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Sunday, March 23, 2008

A Taunton Shopper Writes




















I have been reading:

John Haynes’ Letter to Patience. I can’t remember an English poet writing better about Africa, Nigeria in this case. Haines is the Englishman in Ulysses, as noted by Haynes, who also signals the roots of his name in the Anglo-Saxon ‘haga’, meaning ‘hedge’ or ‘enclosure’, a factoid that explains the name’s guilty association with the Enclosures movement in the nineteenth century. He handles terza rima a lot more skilfully than Heaney did in Station Island, though Heaney’s was unrhymed, which meant it wasn’t really terza rima anyway:

Autistic were they, Tarzan, Peter Pan,
Mowgli, those hunters through our videos
and comics strips – Tammylan, Caliban,

Green Man, who come back and come back like those
ghost abikus, ‘half savage and half child’
in Kipling’s words that might just be Rousseau’s?

Emile, I thought of, sitting in the Wild
Zone fenced off in Lara’s primary school.

{Quotation ends}

In Tarzan of the Apes, Tarzan teaches himself to read but not speak English from the children’s books his dead father has left in their cabin. He calls the printed letters ‘bugs’, as Haynes tells us in a note. An abiku is a Yoruba evil spirit. Haynes writes in long, loping verse paragraphs that are hard to excerpt. You’ll just have to read the whole thing.

John Riley was born in Leeds in 1937, and these days I find him a lot more palatable than the other Leeds poet of 1937 vintage, Tony Harrison. Peter Sirr has an enjoyable tribute to Riley here, and given the small problem he mentions with the Carcanet Selected Poems (much of the stock was destroyed when the IRA decided to blow Carcanet up) I was very happy to track a copy down myself. It came with a 1997 receipt from Our Price in Taunton pressed between the pages, inscribed with the words ‘Live life as you want Make sure you are happy with Life.’ The Selected omits the Russian translations (you’ll need the Grosseteste Press Collected for them), and slightly more understandably the ‘Geoff’ letters (what the hell were they all about?!), but try ‘in memoriam’ for size:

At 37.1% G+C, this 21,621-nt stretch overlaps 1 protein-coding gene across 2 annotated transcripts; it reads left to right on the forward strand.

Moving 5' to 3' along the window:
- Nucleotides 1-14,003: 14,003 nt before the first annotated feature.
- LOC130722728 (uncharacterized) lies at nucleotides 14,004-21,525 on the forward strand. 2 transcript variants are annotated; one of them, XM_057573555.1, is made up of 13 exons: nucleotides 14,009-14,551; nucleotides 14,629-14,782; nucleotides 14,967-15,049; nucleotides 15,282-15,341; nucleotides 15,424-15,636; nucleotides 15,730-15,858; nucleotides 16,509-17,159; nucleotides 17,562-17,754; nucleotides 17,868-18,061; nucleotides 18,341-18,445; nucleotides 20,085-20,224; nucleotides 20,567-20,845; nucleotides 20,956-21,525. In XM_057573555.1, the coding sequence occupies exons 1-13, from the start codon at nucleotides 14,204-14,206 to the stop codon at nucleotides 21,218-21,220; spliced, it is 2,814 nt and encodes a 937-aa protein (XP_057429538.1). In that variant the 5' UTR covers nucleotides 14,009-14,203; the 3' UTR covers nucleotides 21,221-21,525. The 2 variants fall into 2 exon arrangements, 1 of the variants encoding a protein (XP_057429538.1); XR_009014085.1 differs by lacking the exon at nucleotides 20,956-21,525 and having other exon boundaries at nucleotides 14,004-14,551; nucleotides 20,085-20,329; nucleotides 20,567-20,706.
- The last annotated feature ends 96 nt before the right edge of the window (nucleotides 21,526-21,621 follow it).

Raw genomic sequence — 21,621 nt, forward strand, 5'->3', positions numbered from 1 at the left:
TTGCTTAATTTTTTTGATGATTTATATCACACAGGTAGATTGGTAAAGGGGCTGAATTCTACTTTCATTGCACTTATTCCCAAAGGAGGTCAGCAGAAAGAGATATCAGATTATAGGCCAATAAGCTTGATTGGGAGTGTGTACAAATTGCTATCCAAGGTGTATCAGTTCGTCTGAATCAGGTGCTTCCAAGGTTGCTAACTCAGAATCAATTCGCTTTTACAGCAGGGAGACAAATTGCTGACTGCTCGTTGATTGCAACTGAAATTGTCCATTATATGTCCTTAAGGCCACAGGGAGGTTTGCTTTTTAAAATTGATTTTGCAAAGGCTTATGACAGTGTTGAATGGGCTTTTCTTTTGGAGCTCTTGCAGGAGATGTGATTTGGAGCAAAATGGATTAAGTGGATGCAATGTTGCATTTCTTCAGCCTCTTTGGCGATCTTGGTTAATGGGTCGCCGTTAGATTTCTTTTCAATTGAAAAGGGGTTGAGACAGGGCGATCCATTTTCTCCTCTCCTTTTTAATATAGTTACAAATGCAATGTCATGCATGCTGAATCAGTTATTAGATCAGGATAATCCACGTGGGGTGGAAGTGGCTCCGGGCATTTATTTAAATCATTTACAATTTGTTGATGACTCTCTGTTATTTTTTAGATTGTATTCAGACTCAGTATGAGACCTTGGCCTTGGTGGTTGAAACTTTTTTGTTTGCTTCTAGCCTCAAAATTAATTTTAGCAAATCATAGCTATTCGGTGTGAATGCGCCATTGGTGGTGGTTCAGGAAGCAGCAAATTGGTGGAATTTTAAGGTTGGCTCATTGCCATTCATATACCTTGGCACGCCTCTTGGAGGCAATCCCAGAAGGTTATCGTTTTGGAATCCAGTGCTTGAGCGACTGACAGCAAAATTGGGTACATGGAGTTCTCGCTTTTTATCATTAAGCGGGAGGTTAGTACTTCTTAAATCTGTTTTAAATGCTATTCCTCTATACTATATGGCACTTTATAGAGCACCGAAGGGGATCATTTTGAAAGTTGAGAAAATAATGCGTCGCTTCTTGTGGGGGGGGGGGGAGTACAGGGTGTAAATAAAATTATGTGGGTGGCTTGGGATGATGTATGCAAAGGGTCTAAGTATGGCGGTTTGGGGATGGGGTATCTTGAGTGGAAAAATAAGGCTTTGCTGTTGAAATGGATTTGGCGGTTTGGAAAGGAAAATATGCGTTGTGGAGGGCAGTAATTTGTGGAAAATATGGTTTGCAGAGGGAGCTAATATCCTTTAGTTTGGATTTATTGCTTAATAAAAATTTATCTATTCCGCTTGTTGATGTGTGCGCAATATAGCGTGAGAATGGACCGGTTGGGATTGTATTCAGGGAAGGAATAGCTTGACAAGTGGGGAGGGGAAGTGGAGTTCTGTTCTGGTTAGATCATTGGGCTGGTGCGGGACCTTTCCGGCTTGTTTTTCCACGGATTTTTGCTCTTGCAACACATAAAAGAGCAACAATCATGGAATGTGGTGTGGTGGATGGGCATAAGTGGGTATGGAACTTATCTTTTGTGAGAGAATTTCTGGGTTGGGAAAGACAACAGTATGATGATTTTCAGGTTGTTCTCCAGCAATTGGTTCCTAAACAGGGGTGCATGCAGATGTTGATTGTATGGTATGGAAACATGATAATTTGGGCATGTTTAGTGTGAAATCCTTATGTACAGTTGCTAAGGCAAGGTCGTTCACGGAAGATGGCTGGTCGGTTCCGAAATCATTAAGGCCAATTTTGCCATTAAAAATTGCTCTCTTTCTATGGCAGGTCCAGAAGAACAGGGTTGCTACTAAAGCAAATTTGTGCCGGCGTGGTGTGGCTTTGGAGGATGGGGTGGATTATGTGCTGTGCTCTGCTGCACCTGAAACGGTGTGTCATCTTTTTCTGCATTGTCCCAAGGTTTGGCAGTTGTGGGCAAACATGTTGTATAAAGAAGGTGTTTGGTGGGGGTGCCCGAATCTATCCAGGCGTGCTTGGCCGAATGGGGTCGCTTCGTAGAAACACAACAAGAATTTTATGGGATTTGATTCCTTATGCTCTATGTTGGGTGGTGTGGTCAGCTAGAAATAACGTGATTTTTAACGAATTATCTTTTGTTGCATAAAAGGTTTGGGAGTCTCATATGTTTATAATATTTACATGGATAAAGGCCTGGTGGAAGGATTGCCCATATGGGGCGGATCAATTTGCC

in almost total deprivation we are all
learned survivors, the soft fruit calls, soft rain
a crystal, carried internally, a facet gleams as if
by chance, at the bark of a tree, glows in the atmosphere

when memory is of the future
then we may speak of fear and sharpening
and of love too more than of the fallen fruit
of the form that is calling and to that lovely form

{Quotation ends}

Steve Burt’s recent LRB piece on Creeley has also been sending me back to Black Mountain Bob. Could some unsuspected Norn Irish roots be showing in the final ‘so we are of ‘A Birthday’?

Now slowly
spaces occur, a ground is
disclosed as dirt. The

mountains come of it,
the sky precedes, and where
there had been only

land now sticks and stones
are evident. So we are
here, so we are.

{Quotation ends}

I’ve also been reading plenty of Tim Robinson on Connemara, Claire Keegan’s short stories, and George Oppen’s prose, but what is this, the wire service? That’s enough quotations and updates for now.

Picture found here. Ah, Smithfield.

2 comments:

FAKE SHEIKH said...

Any thoughts on why Rafa didn't start Gerrard on Sunday? Ho ho. Seriously, I remember you mentioning a signed photo of Steven Gerrard. Forget that. What you want is a signed copy of his transfer request. Or a signed Barcelona contract. Ho ho again.

Seriously, it might have been 1-1 if Mascherano hadn't bottled it in the first half because we hadn't really turned up. As it stands, though, we're just going to have to win the league yet again. I believe that fact to be worth a vulgar smiley:

:)

puthwuth said...

We sometimes struggle against the smaller clubs, I confess.